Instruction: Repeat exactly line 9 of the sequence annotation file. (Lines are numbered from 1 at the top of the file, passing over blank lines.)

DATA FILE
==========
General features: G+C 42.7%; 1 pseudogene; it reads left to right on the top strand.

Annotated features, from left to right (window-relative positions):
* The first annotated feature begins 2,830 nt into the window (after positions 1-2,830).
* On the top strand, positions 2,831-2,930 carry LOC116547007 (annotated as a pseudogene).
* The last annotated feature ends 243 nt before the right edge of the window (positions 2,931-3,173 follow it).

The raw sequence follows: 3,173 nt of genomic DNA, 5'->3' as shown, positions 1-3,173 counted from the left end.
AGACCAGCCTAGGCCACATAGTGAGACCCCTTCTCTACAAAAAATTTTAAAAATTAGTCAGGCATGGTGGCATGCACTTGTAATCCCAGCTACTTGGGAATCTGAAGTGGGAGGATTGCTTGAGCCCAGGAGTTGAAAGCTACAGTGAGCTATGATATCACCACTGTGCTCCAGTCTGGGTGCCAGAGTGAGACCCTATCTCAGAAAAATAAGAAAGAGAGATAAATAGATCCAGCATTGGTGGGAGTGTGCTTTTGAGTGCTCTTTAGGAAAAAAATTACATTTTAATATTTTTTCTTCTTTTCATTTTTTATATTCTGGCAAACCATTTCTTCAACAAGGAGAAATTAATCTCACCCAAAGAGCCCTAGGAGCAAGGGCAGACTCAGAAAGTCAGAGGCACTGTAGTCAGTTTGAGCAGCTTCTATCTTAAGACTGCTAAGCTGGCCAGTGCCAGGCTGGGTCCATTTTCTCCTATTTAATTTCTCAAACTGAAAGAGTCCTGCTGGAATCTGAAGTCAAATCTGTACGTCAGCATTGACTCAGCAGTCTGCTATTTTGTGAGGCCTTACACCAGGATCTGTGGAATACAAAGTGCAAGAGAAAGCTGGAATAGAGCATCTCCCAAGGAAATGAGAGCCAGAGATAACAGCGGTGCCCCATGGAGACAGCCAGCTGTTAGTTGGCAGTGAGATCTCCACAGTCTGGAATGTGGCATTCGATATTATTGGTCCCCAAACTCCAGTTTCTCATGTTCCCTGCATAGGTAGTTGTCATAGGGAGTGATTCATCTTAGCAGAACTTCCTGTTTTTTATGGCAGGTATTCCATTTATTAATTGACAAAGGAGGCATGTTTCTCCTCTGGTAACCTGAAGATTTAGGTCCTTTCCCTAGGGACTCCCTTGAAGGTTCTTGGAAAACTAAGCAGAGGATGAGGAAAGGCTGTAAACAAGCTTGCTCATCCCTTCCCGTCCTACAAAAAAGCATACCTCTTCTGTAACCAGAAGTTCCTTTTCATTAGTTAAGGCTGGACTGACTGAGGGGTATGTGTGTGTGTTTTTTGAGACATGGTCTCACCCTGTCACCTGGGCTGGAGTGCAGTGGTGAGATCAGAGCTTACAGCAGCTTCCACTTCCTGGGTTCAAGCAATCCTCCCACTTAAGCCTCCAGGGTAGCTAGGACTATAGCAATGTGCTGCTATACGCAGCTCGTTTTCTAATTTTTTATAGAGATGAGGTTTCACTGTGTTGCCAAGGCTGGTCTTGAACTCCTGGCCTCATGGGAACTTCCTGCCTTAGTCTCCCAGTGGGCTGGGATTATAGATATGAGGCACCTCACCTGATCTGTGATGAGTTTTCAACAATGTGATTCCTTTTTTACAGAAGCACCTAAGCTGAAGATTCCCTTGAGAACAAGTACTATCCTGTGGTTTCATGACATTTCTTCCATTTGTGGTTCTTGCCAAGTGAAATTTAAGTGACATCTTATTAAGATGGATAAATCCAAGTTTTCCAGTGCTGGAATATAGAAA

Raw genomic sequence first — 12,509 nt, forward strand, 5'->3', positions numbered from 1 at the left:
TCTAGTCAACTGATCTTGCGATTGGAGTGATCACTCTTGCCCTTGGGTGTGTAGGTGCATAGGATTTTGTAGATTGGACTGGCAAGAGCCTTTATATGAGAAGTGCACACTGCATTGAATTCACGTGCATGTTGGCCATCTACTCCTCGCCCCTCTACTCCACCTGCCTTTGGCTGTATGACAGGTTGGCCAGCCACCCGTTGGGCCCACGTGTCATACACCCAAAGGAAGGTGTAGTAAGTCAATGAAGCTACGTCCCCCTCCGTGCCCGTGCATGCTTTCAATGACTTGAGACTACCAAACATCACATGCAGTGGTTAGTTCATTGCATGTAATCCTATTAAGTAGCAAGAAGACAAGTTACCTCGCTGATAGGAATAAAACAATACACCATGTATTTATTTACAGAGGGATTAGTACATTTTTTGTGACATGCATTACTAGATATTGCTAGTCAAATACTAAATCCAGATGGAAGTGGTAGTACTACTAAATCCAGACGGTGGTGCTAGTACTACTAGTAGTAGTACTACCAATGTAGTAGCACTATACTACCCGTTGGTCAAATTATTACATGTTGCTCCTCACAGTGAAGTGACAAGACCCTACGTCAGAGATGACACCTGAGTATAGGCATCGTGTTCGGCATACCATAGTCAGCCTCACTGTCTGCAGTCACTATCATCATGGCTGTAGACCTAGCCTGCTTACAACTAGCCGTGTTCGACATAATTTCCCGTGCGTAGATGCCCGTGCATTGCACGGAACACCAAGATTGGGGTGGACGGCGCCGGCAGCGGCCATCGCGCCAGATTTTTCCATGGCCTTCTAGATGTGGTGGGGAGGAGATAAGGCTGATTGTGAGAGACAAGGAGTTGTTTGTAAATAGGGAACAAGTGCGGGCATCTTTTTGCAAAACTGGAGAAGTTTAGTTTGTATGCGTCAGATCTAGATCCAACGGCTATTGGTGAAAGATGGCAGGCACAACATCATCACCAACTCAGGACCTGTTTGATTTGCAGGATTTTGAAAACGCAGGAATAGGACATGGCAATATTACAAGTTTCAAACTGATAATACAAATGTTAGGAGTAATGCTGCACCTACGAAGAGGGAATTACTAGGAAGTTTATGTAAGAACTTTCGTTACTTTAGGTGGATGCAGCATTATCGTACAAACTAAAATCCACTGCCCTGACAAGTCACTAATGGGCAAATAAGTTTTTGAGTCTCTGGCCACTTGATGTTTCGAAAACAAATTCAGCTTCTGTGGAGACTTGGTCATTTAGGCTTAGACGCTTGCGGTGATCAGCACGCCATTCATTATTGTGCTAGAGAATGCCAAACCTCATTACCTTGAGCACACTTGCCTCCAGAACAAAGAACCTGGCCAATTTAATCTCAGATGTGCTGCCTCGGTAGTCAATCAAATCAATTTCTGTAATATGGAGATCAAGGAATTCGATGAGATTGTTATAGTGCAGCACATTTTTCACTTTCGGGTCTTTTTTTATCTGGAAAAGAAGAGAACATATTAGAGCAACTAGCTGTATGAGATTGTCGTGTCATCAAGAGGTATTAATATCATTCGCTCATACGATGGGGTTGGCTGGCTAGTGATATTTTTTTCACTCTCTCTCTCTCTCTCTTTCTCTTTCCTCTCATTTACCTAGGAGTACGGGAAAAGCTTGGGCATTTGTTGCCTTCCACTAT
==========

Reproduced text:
TCTAGTCAACTGATCTTGCGATTGGAGTGATCACTCTTGCCCTTGGGTGTGTAGGTGCATAGGATTTTGTAGATTGGACTGGCAAGAGCCTTTATATGAGAAGTGCACACTGCATTGAATTCACGTGCATGTTGGCCATCTACTCCTCGCCCCTCTACTCCACCTGCCTTTGGCTGTATGACAGGTTGGCCAGCCACCCGTTGGGCCCACGTGTCATACACCCAAAGGAAGGTGTAGTAAGTCAATGAAGCTACGTCCCCCTCCGTGCCCGTGCATGCTTTCAATGACTTGAGACTACCAAACATCACATGCAGTGGTTAGTTCATTGCATGTAATCCTATTAAGTAGCAAGAAGACAAGTTACCTCGCTGATAGGAATAAAACAATACACCATGTATTTATTTACAGAGGGATTAGTACATTTTTTGTGACATGCATTACTAGATATTGCTAGTCAAATACTAAATCCAGATGGAAGTGGTAGTACTACTAAATCCAGACGGTGGTGCTAGTACTACTAGTAGTAGTACTACCAATGTAGTAGCACTATACTACCCGTTGGTCAAATTATTACATGTTGCTCCTCACAGTGAAGTGACAAGACCCTACGTCAGAGATGACACCTGAGTATAGGCATCGTGTTCGGCATACCATAGTCAGCCTCACTGTCTGCAGTCACTATCATCATGGCTGTAGACCTAGCCTGCTTACAACTAGCCGTGTTCGACATAATTTCCCGTGCGTAGATGCCCGTGCATTGCACGGAACACCAAGATTGGGGTGGACGGCGCCGGCAGCGGCCATCGCGCCAGATTTTTCCATGGCCTTCTAGATGTGGTGGGGAGGAGATAAGGCTGATTGTGAGAGACAAGGAGTTGTTTGTAAATAGGGAACAAGTGCGGGCATCTTTTTGCAAAACTGGAGAAGTTTAGTTTGTATGCGTCAGATCTAGATCCAACGGCTATTGGTGAAAGATGGCAGGCACAACATCATCACCAACTCAGGACCTGTTTGATTTGCAGGATTTTGAAAACGCAGGAATAGGACATGGCAATATTACAAGTTTCAAACTGATAATACAAATGTTAGGAGTAATGCTGCACCTACGAAGAGGGAATTACTAGGAAGTTTATGTAAGAACTTTCGTTACTTTAGGTGGATGCAGCATTATCGTACAAACTAAAATCCACTGCCCTGACAAGTCACTAATGGGCAAATAAGTTTTTGAGTCTCTGGCCACTTGATGTTTCGAAAACAAATTCAGCTTCTGTGGAGACTTGGTCATTTAGGCTTAGACGCTTGCGGTGATCAGCACGCCATTCATTATTGTGCTAGAGAATGCCAAACCTCATTACCTTGAGCACACTTGCCTCCAGAACAAAGAACCTGGCCAATTTAATCTCAGATGTGCTGCCTCGGTAGTCAATCAAATCAATTTCTGTAATATGGAGATCAAGGAATTCGATGAGATTGTTATAGTGCAGCACATTTTTCACTTTCGGGTCTTTTTTTATCTGGAAAAGAAGAGAACATATTAGAGCAACTAGCTGTATGAGATTGTCGTGTCATCAAGAGGTATTAATATCATTCGCTCATACGATGGGGTTGGCTGGCTAGTGATATTTTTTTCACTCTCTCTCTCTCTCTCTTTCTCTTTCCTCTCATTTACCTAGGAGTACGGGAAAAGCTTGGGCATTTGTTGCCTTCCACTAT